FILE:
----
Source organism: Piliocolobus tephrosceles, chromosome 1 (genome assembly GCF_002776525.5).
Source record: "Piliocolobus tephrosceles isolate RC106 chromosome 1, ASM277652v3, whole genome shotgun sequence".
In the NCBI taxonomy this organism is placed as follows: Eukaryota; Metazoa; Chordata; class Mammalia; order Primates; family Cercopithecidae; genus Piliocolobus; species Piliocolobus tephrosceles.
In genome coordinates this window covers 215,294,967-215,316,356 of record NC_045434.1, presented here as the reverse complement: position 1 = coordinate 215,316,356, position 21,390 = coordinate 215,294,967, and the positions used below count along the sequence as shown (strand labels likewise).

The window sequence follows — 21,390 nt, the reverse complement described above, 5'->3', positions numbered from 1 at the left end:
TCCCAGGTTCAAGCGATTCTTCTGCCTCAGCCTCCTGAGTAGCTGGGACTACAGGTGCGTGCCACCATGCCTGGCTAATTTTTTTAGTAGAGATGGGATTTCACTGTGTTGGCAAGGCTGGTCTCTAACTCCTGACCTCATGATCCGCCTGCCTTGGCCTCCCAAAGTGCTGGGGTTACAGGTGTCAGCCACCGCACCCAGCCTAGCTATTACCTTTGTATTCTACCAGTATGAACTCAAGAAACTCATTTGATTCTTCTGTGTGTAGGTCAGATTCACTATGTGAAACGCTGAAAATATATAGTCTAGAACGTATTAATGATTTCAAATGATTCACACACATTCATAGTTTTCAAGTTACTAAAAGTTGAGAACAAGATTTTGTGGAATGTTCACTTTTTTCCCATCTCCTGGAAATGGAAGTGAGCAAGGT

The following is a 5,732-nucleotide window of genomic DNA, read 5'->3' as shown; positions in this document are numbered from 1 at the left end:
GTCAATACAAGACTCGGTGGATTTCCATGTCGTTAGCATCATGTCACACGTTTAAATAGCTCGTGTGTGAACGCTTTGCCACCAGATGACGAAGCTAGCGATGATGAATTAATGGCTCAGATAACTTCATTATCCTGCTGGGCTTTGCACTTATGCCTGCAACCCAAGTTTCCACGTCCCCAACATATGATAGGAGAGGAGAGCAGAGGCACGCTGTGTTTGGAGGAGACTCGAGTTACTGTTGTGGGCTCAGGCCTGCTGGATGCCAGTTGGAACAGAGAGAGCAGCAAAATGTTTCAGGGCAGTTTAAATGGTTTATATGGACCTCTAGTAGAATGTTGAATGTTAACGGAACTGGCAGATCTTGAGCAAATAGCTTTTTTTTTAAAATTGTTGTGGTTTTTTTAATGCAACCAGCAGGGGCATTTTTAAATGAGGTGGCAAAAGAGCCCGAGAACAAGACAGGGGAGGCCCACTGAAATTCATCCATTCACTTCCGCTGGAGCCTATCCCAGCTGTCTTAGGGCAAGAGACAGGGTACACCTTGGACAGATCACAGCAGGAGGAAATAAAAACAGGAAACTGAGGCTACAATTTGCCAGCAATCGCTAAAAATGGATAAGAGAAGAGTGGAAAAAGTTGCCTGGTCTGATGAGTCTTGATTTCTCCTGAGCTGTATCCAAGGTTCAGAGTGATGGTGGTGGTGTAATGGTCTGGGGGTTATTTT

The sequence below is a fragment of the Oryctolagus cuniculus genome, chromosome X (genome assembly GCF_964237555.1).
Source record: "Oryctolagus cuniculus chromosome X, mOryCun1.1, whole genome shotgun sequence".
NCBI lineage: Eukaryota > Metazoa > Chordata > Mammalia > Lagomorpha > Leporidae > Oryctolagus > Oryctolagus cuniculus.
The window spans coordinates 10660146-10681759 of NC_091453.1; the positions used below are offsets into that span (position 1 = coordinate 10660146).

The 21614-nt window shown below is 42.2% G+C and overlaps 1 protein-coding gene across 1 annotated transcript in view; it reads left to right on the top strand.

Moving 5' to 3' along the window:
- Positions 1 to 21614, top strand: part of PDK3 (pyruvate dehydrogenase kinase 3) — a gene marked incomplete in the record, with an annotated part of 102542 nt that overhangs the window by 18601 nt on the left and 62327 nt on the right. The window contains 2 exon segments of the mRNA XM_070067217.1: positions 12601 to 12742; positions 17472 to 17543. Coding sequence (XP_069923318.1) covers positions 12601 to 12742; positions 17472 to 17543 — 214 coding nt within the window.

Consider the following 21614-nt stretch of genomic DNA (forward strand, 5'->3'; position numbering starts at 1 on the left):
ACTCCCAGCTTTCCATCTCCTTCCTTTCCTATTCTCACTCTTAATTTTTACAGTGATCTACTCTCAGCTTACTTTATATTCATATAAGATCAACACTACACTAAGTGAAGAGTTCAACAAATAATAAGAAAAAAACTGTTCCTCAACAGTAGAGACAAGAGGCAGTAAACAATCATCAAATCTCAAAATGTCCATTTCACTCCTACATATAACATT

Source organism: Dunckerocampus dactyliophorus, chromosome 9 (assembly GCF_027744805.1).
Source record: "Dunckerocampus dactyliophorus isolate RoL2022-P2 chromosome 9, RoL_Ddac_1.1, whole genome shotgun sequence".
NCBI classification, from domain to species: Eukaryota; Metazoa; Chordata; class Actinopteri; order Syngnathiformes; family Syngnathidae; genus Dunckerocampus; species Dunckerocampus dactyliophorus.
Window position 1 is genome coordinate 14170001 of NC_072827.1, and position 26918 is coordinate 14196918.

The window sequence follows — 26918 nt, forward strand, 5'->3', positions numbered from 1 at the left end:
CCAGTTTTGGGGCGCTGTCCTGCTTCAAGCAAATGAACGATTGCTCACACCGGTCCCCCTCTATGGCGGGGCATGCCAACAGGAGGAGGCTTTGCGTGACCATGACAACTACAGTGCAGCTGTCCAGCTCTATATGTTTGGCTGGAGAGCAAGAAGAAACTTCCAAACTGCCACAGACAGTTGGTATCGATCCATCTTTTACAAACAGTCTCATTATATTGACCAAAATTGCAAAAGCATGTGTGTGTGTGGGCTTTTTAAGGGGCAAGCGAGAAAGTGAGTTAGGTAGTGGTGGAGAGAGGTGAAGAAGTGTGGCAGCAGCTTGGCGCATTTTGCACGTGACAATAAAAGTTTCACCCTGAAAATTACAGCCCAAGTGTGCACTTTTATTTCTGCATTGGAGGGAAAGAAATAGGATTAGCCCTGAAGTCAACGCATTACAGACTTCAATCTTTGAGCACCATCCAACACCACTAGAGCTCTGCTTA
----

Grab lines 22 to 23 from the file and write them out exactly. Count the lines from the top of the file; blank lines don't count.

The window sequence follows — 26918 nt, forward strand, 5'->3', positions numbered from 1 at the left end:
CCAGTTTTGGGGCGCTGTCCTGCTTCAAGCAAATGAACGATTGCTCACACCGGTCCCCCTCTATGGCGGGGCATGCCAACAGGAGGAGGCTTTGCGTGACCATGACAACTACAGTGCAGCTGTCCAGCTCTATATGTTTGGCTGGAGAGCAAGAAGAAACTTCCAAACTGCCACAGACAGTTGGTATCGATCCATCTTTTACAAACAGTCTCATTATATTGACCAAAATTGCAAAAGCATGTGTGTGTGTGGGCTTTTTAAGGGGCAAGCGAGAAAGTGAGTTAGGTAGTGGTGGAGAGAGGTGAAGAAGTGTGGCAGCAGCTTGGCGCATTTTGCACGTGACAATAAAAGTTTCACCCTGAAAATTACAGCCCAAGTGTGCACTTTTATTTCTGCATTGGAGGGAAAGAAATAGGATTAGCCCTGAAGTCAACGCATTACAGACTTCAATCTTTGAGCACCATCCAACACCACTAGAGCTCTGCTTA